Burying the Dead (Matthew 8:21-22)

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esus is about to travel to the far side of the lake. He gave orders to set out for there after seeing the crowds gather again. Some from the crowd had followed Him over, and even as He prepares to embark on His travels, people have come up to Him with questions. One of them – a teacher of the law – professed that he would follow Him wherever He went. Jesus dismissed him because He is not looking for a bunch of groupies. He is looking for disciples who will join with Him in His ministry. But before Jesus can leave, “Another disciple said to him, “Lord, first let me go and bury my father.” But Jesus told him, “Follow me, and let the dead bury their own dead.”  Unlike the teacher of the law, this person can accurately be called a disciple because He’s already learned to address Jesus as “Lord”. His request is that he be excused from active involvement in the ministry because he has a pressing family obligation. 

In ancient Israeli culture, such a request would not be unwarranted. Moses had made it clear that the Lord placed a high value on family and family relationships, to the point that a recently married man was not to engage in civic service or any other obligation for a full year (Duet 24:5). As honoring your parents was enshrined in the Decalogue (The Ten Commandments), caring for a recently deceased parent (and especially a father) was one of the highest cultural priorities. So much so, that a rabbi once write, “He who is confronted by a dead relative is freed from reciting the Shema, from the Eighteen Benedictions, and from all the commandments stated in the Torah.” To our day, time off for family funerals is an expectation that cannot be ignored – it comes before every other pressing obligation.

All the same, Jesus summarily dismisses this disciples’ predicament, “Follow me, and let the dead bury their own dead.” Jesus’ response may seem harsh, but that’s only because we tend to read it as though He was being unmindful of the disciple’s circumstance – which we have to know was not the case. He was just told it, and He knows every man’s heart besides – how could He possibly be ignorant of what this particular disciple was going through? No, it is not that Jesus was unaware of this man’s loss or his social obligations. Rather, Jesus was pointing out the real and obvious priority.  After all, that particular disciple is in the middle of a conversation with God in the flesh. God Most High is standing in front of him, speaking to him and inviting him to follow!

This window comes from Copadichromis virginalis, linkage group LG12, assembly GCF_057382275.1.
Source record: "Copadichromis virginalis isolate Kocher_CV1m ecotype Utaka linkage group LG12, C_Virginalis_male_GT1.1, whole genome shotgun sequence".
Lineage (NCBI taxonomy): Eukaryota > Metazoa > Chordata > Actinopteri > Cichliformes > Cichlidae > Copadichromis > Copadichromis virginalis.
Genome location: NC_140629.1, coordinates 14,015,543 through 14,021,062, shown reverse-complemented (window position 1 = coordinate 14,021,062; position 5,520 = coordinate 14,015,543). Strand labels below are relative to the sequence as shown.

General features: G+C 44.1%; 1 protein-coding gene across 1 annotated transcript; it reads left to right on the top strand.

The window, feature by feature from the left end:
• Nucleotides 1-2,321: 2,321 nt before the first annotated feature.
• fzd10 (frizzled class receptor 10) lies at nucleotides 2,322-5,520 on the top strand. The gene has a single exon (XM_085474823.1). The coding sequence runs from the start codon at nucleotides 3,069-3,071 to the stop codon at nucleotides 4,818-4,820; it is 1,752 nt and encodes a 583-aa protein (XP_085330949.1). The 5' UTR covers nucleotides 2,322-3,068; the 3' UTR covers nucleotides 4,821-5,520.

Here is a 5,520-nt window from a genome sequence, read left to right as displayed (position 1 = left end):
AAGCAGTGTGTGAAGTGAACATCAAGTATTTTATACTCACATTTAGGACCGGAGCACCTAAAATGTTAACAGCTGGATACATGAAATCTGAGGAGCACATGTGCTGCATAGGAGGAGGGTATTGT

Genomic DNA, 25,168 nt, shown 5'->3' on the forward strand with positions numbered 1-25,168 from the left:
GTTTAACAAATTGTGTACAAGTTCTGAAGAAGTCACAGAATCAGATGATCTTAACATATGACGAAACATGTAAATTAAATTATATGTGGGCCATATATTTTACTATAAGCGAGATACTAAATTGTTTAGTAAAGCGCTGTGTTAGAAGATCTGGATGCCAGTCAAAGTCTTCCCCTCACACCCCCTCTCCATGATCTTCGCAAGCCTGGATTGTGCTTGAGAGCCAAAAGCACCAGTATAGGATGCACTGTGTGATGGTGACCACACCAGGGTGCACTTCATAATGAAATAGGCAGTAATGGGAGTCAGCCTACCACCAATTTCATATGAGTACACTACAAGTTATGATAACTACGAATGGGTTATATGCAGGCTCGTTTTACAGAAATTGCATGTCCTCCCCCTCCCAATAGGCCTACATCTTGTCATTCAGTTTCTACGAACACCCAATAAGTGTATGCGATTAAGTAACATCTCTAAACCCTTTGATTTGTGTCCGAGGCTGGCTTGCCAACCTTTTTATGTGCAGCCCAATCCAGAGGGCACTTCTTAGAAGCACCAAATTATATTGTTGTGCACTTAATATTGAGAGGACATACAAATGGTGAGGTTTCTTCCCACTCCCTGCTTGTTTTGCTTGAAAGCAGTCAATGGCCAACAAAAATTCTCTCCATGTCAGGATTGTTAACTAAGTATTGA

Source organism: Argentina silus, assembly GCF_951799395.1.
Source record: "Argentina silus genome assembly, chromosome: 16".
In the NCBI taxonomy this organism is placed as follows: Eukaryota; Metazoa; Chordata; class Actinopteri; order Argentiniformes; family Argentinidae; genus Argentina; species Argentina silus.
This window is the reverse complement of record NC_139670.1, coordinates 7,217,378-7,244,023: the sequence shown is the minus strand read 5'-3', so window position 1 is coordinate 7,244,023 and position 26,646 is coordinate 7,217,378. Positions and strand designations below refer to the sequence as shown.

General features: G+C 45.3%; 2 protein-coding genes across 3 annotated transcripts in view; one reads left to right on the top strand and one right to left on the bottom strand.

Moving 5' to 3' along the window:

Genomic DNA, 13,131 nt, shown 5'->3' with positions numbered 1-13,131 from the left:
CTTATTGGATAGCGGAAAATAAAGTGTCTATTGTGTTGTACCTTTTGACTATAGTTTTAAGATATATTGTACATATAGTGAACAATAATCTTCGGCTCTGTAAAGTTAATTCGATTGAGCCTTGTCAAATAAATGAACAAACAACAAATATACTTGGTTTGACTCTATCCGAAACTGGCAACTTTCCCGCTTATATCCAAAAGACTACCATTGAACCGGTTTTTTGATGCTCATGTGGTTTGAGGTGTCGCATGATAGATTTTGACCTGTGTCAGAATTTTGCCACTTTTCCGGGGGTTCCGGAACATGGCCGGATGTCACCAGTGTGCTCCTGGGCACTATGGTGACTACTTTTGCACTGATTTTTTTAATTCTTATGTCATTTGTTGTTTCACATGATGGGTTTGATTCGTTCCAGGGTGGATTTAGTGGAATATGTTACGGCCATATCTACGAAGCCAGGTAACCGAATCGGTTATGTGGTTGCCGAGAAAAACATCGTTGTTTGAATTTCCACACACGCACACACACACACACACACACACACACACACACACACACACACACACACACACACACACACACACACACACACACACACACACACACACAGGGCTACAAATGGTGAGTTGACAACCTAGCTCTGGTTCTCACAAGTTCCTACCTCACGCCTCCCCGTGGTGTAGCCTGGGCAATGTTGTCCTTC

There are many offers we can refuse just because they seem uncomfortable to us. There are many offers we can refuse because they are inconvenient. There are many offers we can refuse because we have other pressing obligations. But when the Creator looks at you and speaks to you and extends an offer to you to follow Him – that is an offer you cannot refuse. For what could you possibly do that is better than obeying the Source of all life? 

In saying this, Jesus is pointing out that He is paramount. He is pointing out that what He is doing is paramount, and that engaging in what God is doing is not optional for His disciples. Simply put, there is no circumstance that allows a vacation from the responsibility of following God’s very clear and explicit direction.

All of mankind is made for one purpose – to bring glory to God. We do that best by enjoying Him in God-centred worship and active participation in what He Himself is doing. God, and God’s purposes – are not duties or burdens to be reluctantly carried out from time to time. It is life to know God, it is life to be a witness for God and it is life to imitate Him in what He is doing, because He is life. As Jesus later confessed, “I am the way and the truth and the life.” We never willingly set our own life aside, so why would we even consider to set the source of life aside? To do so – and that to care for the dead of all things – is both unthinkable and foolish. Seen from that perspective, one can see that Christ’s comment to this grieving disciple is logical and obvious. You do not stop being a disciple because you need to engage in grief, or attend to pressing family matters. In fact, it is during such times that your discipleship is most prominently on display. 

Commitment to Jesus is to be without reservation

Stuart K. Weber

APPLICATION: Intentionality

Discipleship is costly. It mandates focus, commitment and wholehearted engagement. Are you prepared to go and do what Christ asks you to go and do?  

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